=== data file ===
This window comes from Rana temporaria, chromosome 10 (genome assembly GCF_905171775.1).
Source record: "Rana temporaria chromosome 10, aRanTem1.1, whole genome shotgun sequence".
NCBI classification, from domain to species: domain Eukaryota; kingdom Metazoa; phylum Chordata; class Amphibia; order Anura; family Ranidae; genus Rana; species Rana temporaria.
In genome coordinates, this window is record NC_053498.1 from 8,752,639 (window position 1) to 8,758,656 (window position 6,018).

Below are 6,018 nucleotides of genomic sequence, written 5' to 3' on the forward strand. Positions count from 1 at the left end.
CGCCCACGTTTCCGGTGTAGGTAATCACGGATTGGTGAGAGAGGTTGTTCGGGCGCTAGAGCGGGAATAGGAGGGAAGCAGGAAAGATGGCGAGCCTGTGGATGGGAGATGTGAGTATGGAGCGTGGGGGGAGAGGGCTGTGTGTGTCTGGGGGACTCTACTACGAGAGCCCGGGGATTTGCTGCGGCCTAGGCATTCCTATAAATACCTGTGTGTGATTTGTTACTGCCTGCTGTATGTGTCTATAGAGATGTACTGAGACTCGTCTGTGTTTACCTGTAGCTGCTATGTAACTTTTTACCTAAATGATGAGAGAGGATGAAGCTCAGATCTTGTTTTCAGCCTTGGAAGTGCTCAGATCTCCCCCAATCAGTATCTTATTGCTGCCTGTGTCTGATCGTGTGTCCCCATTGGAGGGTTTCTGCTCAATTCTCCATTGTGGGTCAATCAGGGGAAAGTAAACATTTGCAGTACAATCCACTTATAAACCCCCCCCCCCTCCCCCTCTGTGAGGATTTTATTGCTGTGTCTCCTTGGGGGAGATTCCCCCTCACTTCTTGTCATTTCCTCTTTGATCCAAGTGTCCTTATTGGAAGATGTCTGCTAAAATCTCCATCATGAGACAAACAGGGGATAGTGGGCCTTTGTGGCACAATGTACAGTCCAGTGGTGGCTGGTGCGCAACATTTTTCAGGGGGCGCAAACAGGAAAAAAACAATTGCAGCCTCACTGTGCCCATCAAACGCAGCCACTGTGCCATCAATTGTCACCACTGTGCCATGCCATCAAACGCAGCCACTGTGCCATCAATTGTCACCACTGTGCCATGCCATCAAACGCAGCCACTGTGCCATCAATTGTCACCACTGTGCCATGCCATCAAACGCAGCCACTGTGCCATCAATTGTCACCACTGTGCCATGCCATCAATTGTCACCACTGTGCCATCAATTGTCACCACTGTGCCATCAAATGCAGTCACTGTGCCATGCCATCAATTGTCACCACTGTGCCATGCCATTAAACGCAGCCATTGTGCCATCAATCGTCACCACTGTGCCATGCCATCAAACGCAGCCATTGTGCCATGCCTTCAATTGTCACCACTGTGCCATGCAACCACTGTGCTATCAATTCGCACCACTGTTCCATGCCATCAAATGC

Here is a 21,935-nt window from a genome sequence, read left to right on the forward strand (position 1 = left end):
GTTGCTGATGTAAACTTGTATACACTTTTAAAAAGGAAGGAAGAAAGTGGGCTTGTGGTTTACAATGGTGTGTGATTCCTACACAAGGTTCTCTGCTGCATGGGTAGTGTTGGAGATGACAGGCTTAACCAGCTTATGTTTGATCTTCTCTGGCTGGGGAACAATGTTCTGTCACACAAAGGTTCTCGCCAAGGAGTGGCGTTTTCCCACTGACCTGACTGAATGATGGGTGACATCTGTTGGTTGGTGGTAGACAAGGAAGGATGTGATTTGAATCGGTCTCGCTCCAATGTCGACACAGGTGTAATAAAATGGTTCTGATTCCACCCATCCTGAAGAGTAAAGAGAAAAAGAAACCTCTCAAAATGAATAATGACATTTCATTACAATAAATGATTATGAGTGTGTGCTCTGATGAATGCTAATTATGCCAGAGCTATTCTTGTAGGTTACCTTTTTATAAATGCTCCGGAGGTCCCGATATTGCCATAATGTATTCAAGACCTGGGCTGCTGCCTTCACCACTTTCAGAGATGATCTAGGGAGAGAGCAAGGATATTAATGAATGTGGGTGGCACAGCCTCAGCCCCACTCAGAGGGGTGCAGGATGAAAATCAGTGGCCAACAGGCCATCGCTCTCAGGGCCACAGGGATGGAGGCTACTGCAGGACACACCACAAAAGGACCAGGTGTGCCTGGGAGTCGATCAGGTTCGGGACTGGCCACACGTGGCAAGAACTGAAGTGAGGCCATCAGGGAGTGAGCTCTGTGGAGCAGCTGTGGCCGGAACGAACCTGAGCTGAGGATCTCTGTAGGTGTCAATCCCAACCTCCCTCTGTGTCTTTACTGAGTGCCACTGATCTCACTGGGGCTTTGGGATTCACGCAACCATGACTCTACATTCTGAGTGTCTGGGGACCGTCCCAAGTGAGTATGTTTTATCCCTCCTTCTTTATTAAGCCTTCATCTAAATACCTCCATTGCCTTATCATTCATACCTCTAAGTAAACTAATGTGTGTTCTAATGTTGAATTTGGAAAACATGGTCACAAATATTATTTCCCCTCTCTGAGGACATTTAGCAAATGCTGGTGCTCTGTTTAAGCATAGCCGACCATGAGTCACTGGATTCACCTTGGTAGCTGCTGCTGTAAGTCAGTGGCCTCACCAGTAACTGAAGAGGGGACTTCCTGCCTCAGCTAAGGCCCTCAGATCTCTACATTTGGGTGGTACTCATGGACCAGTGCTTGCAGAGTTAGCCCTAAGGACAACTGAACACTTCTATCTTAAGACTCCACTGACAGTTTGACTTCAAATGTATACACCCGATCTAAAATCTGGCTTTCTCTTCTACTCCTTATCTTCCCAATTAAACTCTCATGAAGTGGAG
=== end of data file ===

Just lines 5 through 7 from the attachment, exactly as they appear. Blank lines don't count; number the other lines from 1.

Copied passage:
Below are 6,018 nucleotides of genomic sequence, written 5' to 3' on the forward strand. Positions count from 1 at the left end.
CGCCCACGTTTCCGGTGTAGGTAATCACGGATTGGTGAGAGAGGTTGTTCGGGCGCTAGAGCGGGAATAGGAGGGAAGCAGGAAAGATGGCGAGCCTGTGGATGGGAGATGTGAGTATGGAGCGTGGGGGGAGAGGGCTGTGTGTGTCTGGGGGACTCTACTACGAGAGCCCGGGGATTTGCTGCGGCCTAGGCATTCCTATAAATACCTGTGTGTGATTTGTTACTGCCTGCTGTATGTGTCTATAGAGATGTACTGAGACTCGTCTGTGTTTACCTGTAGCTGCTATGTAACTTTTTACCTAAATGATGAGAGAGGATGAAGCTCAGATCTTGTTTTCAGCCTTGGAAGTGCTCAGATCTCCCCCAATCAGTATCTTATTGCTGCCTGTGTCTGATCGTGTGTCCCCATTGGAGGGTTTCTGCTCAATTCTCCATTGTGGGTCAATCAGGGGAAAGTAAACATTTGCAGTACAATCCACTTATAAACCCCCCCCCCCTCCCCCTCTGTGAGGATTTTATTGCTGTGTCTCCTTGGGGGAGATTCCCCCTCACTTCTTGTCATTTCCTCTTTGATCCAAGTGTCCTTATTGGAAGATGTCTGCTAAAATCTCCATCATGAGACAAACAGGGGATAGTGGGCCTTTGTGGCACAATGTACAGTCCAGTGGTGGCTGGTGCGCAACATTTTTCAGGGGGCGCAAACAGGAAAAAAACAATTGCAGCCTCACTGTGCCCATCAAACGCAGCCACTGTGCCATCAATTGTCACCACTGTGCCATGCCATCAAACGCAGCCACTGTGCCATCAATTGTCACCACTGTGCCATGCCATCAAACGCAGCCACTGTGCCATCAATTGTCACCACTGTGCCATGCCATCAAACGCAGCCACTGTGCCATCAATTGTCACCACTGTGCCATGCCATCAATTGTCACCACTGTGCCATCAATTGTCACCACTGTGCCATCAAATGCAGTCACTGTGCCATGCCATCAATTGTCACCACTGTGCCATGCCATTAAACGCAGCCATTGTGCCATCAATCGTCACCACTGTGCCATGCCATCAAACGCAGCCATTGTGCCATGCCTTCAATTGTCACCACTGTGCCATGCAACCACTGTGCTATCAATTCGCACCACTGTTCCATGCCATCAAATGC

Here is a 21,935-nt window from a genome sequence, read left to right on the forward strand (position 1 = left end):